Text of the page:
• Don't Tell Anyone, But We Just Had Two Years Of Record-Breaking Global Cooling

    05/17/2018 6:00:22 AM PDT · by IBD editorial writer · 45 replies
    Investor's Business Daily ^ | 5/17/2018 | IBD Editorial Board
    Inconvenient Science: NASA data show that global temperatures dropped sharply over the past two years. Not that you'd know it, since that wasn't deemed news. Does that make NASA a global warming denier? Writing in Real Clear Markets, Aaron Brown looked at the official NASA global temperature data and noticed something surprising. From February 2016 to February 2018, "global average temperatures dropped by 0.56 degrees Celsius." That, he notes, is the biggest two-year drop in the past century. "The 2016-2018 Big Chill," he writes, "was composed of two Little Chills, the biggest five month drop ever (February to June 2016)...
  • I Love Carbon Dioxide and You Should Too

    05/16/2018 7:32:57 AM PDT · by SeekAndFind · 23 replies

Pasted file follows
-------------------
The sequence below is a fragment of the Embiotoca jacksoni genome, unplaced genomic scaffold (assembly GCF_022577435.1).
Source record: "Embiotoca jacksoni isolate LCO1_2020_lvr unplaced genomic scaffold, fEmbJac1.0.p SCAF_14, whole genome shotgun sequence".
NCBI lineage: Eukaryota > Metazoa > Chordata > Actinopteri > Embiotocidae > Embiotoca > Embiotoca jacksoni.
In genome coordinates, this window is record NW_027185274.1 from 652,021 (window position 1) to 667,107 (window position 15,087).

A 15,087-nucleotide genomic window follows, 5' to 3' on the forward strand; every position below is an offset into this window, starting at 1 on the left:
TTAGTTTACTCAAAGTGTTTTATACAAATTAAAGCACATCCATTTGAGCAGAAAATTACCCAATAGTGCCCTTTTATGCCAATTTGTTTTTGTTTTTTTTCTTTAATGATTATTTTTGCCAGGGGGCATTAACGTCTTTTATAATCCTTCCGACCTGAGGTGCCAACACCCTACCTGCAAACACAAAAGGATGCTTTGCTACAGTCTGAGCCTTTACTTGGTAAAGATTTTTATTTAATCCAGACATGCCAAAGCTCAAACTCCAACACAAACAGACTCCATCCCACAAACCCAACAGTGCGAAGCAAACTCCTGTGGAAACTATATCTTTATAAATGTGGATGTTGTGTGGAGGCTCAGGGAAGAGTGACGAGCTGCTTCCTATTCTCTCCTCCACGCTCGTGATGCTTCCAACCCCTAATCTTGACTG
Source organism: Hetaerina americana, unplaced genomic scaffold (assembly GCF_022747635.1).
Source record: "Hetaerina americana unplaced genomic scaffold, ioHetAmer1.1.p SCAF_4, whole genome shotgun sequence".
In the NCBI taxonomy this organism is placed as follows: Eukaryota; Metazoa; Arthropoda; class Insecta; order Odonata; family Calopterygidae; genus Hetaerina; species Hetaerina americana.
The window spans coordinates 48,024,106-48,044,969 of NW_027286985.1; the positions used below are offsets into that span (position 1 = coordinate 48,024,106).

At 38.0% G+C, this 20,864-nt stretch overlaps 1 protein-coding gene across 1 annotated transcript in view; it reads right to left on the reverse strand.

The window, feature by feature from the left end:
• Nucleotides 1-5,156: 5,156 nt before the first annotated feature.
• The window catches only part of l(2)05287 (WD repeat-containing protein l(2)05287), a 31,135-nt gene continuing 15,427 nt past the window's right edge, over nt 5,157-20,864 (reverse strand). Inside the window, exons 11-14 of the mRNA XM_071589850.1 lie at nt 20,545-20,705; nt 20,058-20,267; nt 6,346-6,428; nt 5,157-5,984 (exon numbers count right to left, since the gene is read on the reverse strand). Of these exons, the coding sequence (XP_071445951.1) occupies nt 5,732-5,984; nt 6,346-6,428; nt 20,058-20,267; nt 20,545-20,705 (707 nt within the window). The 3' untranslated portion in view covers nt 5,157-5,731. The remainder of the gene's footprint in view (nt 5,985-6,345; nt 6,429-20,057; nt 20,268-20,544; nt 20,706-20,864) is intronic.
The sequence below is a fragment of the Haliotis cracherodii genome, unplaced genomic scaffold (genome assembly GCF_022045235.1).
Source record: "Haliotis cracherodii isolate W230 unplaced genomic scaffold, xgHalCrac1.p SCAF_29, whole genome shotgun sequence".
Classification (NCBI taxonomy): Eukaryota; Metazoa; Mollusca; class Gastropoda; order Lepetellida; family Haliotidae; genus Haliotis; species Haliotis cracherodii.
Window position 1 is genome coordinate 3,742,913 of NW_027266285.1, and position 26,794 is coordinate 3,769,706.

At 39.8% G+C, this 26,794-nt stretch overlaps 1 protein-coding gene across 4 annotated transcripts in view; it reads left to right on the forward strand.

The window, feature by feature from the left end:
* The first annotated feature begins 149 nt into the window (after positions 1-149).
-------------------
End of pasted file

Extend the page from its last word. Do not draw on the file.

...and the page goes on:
Townhall ^ | 05/16/2018 | Gregory Wrightstone
    The demonization of the “miracle molecule,” carbon dioxide, continued last week with the announcement that its concentration had reached 410 parts per million (ppm). Nearly all reporting of this noted that this was the highest level in 800,000 years and predicted a host of associated climate calamities. While the current concentration of this vital gas is about 40% higher than at the start of the Industrial Revolution, unreported is that Earth has been suffering from steadily decreasing and perilously low concentrations of CO2. Until the consumption of fossil fuels began liberating this important gas from ancient rocks , the Earth...